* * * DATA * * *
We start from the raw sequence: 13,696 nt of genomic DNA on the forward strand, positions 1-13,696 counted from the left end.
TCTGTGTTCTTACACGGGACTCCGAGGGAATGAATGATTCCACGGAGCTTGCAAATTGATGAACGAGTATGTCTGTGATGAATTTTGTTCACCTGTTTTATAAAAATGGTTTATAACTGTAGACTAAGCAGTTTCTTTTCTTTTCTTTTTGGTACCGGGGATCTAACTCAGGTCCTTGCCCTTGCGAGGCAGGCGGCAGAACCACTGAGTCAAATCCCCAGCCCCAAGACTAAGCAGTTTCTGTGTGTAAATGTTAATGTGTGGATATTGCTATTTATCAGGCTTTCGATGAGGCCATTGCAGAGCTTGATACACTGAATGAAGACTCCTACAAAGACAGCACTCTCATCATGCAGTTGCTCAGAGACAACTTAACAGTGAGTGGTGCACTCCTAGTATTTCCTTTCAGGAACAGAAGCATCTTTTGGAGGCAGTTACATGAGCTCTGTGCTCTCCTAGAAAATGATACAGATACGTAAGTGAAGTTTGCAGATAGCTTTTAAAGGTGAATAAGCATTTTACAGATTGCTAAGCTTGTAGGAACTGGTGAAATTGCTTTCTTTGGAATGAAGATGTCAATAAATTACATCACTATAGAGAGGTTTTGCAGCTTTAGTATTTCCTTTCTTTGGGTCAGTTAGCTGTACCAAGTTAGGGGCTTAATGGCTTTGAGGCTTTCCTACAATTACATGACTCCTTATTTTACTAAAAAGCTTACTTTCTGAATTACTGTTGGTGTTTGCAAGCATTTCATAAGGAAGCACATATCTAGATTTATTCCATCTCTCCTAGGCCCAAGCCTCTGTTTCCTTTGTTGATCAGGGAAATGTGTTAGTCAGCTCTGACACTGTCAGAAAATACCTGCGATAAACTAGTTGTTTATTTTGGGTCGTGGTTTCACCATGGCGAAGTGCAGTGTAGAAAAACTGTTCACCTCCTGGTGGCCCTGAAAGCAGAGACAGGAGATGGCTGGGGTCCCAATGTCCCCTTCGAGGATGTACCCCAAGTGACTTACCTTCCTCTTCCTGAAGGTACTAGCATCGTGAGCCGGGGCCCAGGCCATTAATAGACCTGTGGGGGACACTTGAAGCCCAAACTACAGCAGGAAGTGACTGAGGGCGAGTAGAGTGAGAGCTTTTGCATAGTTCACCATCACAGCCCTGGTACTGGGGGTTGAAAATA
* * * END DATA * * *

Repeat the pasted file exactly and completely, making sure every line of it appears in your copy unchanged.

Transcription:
We start from the raw sequence: 13,696 nt of genomic DNA on the forward strand, positions 1-13,696 counted from the left end.
TCTGTGTTCTTACACGGGACTCCGAGGGAATGAATGATTCCACGGAGCTTGCAAATTGATGAACGAGTATGTCTGTGATGAATTTTGTTCACCTGTTTTATAAAAATGGTTTATAACTGTAGACTAAGCAGTTTCTTTTCTTTTCTTTTTGGTACCGGGGATCTAACTCAGGTCCTTGCCCTTGCGAGGCAGGCGGCAGAACCACTGAGTCAAATCCCCAGCCCCAAGACTAAGCAGTTTCTGTGTGTAAATGTTAATGTGTGGATATTGCTATTTATCAGGCTTTCGATGAGGCCATTGCAGAGCTTGATACACTGAATGAAGACTCCTACAAAGACAGCACTCTCATCATGCAGTTGCTCAGAGACAACTTAACAGTGAGTGGTGCACTCCTAGTATTTCCTTTCAGGAACAGAAGCATCTTTTGGAGGCAGTTACATGAGCTCTGTGCTCTCCTAGAAAATGATACAGATACGTAAGTGAAGTTTGCAGATAGCTTTTAAAGGTGAATAAGCATTTTACAGATTGCTAAGCTTGTAGGAACTGGTGAAATTGCTTTCTTTGGAATGAAGATGTCAATAAATTACATCACTATAGAGAGGTTTTGCAGCTTTAGTATTTCCTTTCTTTGGGTCAGTTAGCTGTACCAAGTTAGGGGCTTAATGGCTTTGAGGCTTTCCTACAATTACATGACTCCTTATTTTACTAAAAAGCTTACTTTCTGAATTACTGTTGGTGTTTGCAAGCATTTCATAAGGAAGCACATATCTAGATTTATTCCATCTCTCCTAGGCCCAAGCCTCTGTTTCCTTTGTTGATCAGGGAAATGTGTTAGTCAGCTCTGACACTGTCAGAAAATACCTGCGATAAACTAGTTGTTTATTTTGGGTCGTGGTTTCACCATGGCGAAGTGCAGTGTAGAAAAACTGTTCACCTCCTGGTGGCCCTGAAAGCAGAGACAGGAGATGGCTGGGGTCCCAATGTCCCCTTCGAGGATGTACCCCAAGTGACTTACCTTCCTCTTCCTGAAGGTACTAGCATCGTGAGCCGGGGCCCAGGCCATTAATAGACCTGTGGGGGACACTTGAAGCCCAAACTACAGCAGGAAGTGACTGAGGGCGAGTAGAGTGAGAGCTTTTGCATAGTTCACCATCACAGCCCTGGTACTGGGGGTTGAAAATA